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​​What is Electrodiagnostic Medicine?

According to the American Board of Electrodiagnostic Medicine, electrodiagnostic medicine is the medical subspecialty that applies neurophysiologic techniques to diagnose, evaluate, and treat patients with impairments of the neurologic, neuromuscular, and muscular systems.

When your nerves and muscles are working properly, the nerves send and muscles respond to electrical impulses that tell them to function in a certain way. If your nerves or muscles are not working properly, it may be a sign the electrical signals are either not being sent or received accurately.

Electrodiagnostic medicine, using either an electromyography test or nerve conduction study, can help determine whether you have a nerve or muscle condition.

What is an electromyogram (EMG)?

An electromyogram (EMG) allows a doctor to study the electrical activity of your muscles. For this test a specialist will place small electrode needles into your muscle tissue to record and study the muscle activity.

What is a nerve conduction study (NCS)?

A nerve conduction study (NCS) measures the speed of electrical activity through your nerves. By attaching electrode patches to your skin on specific parts of your body, a doctor can stimulate and measure the electrical impulses of your nerves.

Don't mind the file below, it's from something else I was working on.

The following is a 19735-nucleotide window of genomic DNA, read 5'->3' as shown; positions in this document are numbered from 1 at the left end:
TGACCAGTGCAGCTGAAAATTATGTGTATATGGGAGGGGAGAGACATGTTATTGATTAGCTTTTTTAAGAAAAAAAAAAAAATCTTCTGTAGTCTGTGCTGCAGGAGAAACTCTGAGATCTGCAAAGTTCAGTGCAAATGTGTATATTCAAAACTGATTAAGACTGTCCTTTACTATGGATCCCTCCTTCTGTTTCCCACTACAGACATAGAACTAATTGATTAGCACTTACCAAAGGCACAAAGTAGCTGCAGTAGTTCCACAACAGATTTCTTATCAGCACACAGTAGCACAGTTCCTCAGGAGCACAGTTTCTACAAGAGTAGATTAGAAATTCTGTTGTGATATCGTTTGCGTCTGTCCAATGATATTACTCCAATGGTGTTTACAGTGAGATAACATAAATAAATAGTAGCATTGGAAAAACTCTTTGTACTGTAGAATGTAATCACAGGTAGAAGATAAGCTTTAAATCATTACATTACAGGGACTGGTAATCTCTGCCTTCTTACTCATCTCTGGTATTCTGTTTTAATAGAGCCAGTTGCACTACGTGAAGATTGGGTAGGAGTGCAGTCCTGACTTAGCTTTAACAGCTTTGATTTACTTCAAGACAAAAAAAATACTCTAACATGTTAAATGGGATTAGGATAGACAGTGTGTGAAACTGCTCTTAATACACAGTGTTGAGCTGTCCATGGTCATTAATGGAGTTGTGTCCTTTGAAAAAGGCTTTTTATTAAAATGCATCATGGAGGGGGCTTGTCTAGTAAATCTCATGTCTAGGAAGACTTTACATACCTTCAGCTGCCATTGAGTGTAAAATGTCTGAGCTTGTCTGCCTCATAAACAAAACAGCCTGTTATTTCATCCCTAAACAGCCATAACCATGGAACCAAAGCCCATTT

Both of these electrodiagnostic tests allow doctors to discover the underlying cause of your nerve or muscle condition, and prescribe appropriate treatment.

Conditions Diagnosed by Electrodiagnostic Medicine

Electromyography and nerve conduction studies aid in diagnosing a variety of nerve and muscle diseases including:

  • Carpal tunnel syndrome
  • Focal nerve injuries
  • Muscle disorders, such as multiple sclerosis and ALS (Lou Gehrig's disease)
  • Nerve injuries in the neck and back
  • Neuromuscular diseases
  • Peripheral neuropathies, such as muscular dystrophy

What to Expect During an Electromyography or Nerve Conduction Study Appointment

Before arriving at your appointment do not apply any lotions or body creams as they can interfere with testing.

After you change into a gown, a technician will insert either small electrode needles or electrode patches on your skin, depending on the type of exam.

Your doctor may ask you to contract or relax certain muscles where you are experiencing difficulty, or shift positions during the electrodiagnostic test.

An exam can take from 20 minutes to an hour. Make sure you allow enough time when making an EMG or NCS appointment. Following the appointment, you will be able to participate in normal, daily activities.

Make an Appointment

Before scheduling an appointment, you will need a prescription from your health care provider. To schedule your electrodiagnostic services, call one of our locations listed below.